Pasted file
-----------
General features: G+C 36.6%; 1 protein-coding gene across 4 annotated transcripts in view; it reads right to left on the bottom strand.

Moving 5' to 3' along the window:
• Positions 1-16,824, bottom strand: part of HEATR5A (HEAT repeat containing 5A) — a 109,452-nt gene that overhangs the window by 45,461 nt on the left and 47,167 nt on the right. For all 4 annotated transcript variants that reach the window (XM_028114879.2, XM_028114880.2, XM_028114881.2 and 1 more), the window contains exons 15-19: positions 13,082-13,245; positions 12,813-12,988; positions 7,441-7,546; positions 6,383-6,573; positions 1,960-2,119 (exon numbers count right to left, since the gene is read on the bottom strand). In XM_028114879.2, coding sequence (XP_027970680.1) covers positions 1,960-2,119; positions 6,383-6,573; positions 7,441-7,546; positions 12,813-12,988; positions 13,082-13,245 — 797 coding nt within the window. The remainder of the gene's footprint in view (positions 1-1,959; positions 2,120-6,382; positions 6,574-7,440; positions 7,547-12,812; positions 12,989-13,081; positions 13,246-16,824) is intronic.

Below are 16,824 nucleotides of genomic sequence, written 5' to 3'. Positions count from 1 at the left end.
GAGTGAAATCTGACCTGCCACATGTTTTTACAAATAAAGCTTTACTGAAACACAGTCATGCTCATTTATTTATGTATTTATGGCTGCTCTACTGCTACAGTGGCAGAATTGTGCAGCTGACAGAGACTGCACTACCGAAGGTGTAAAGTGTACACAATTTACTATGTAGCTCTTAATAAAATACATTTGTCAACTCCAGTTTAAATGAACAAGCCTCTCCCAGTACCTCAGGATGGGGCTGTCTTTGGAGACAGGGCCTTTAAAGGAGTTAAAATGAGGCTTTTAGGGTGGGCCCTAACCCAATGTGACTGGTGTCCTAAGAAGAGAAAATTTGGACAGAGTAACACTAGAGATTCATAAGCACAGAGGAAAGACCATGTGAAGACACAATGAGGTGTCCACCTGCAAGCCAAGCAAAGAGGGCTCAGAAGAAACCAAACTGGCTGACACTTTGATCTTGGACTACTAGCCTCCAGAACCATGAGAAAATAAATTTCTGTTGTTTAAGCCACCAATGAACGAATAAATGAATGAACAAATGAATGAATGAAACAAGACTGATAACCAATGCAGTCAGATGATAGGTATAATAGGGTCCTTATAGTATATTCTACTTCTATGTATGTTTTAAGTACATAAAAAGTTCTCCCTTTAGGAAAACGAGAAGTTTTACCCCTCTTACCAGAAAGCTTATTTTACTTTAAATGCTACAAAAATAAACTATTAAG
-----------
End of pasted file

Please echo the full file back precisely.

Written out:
General features: G+C 36.6%; 1 protein-coding gene across 4 annotated transcripts in view; it reads right to left on the bottom strand.

Moving 5' to 3' along the window:
• Positions 1-16,824, bottom strand: part of HEATR5A (HEAT repeat containing 5A) — a 109,452-nt gene that overhangs the window by 45,461 nt on the left and 47,167 nt on the right. For all 4 annotated transcript variants that reach the window (XM_028114879.2, XM_028114880.2, XM_028114881.2 and 1 more), the window contains exons 15-19: positions 13,082-13,245; positions 12,813-12,988; positions 7,441-7,546; positions 6,383-6,573; positions 1,960-2,119 (exon numbers count right to left, since the gene is read on the bottom strand). In XM_028114879.2, coding sequence (XP_027970680.1) covers positions 1,960-2,119; positions 6,383-6,573; positions 7,441-7,546; positions 12,813-12,988; positions 13,082-13,245 — 797 coding nt within the window. The remainder of the gene's footprint in view (positions 1-1,959; positions 2,120-6,382; positions 6,574-7,440; positions 7,547-12,812; positions 12,989-13,081; positions 13,246-16,824) is intronic.

Below are 16,824 nucleotides of genomic sequence, written 5' to 3'. Positions count from 1 at the left end.
GAGTGAAATCTGACCTGCCACATGTTTTTACAAATAAAGCTTTACTGAAACACAGTCATGCTCATTTATTTATGTATTTATGGCTGCTCTACTGCTACAGTGGCAGAATTGTGCAGCTGACAGAGACTGCACTACCGAAGGTGTAAAGTGTACACAATTTACTATGTAGCTCTTAATAAAATACATTTGTCAACTCCAGTTTAAATGAACAAGCCTCTCCCAGTACCTCAGGATGGGGCTGTCTTTGGAGACAGGGCCTTTAAAGGAGTTAAAATGAGGCTTTTAGGGTGGGCCCTAACCCAATGTGACTGGTGTCCTAAGAAGAGAAAATTTGGACAGAGTAACACTAGAGATTCATAAGCACAGAGGAAAGACCATGTGAAGACACAATGAGGTGTCCACCTGCAAGCCAAGCAAAGAGGGCTCAGAAGAAACCAAACTGGCTGACACTTTGATCTTGGACTACTAGCCTCCAGAACCATGAGAAAATAAATTTCTGTTGTTTAAGCCACCAATGAACGAATAAATGAATGAACAAATGAATGAATGAAACAAGACTGATAACCAATGCAGTCAGATGATAGGTATAATAGGGTCCTTATAGTATATTCTACTTCTATGTATGTTTTAAGTACATAAAAAGTTCTCCCTTTAGGAAAACGAGAAGTTTTACCCCTCTTACCAGAAAGCTTATTTTACTTTAAATGCTACAAAAATAAACTATTAAG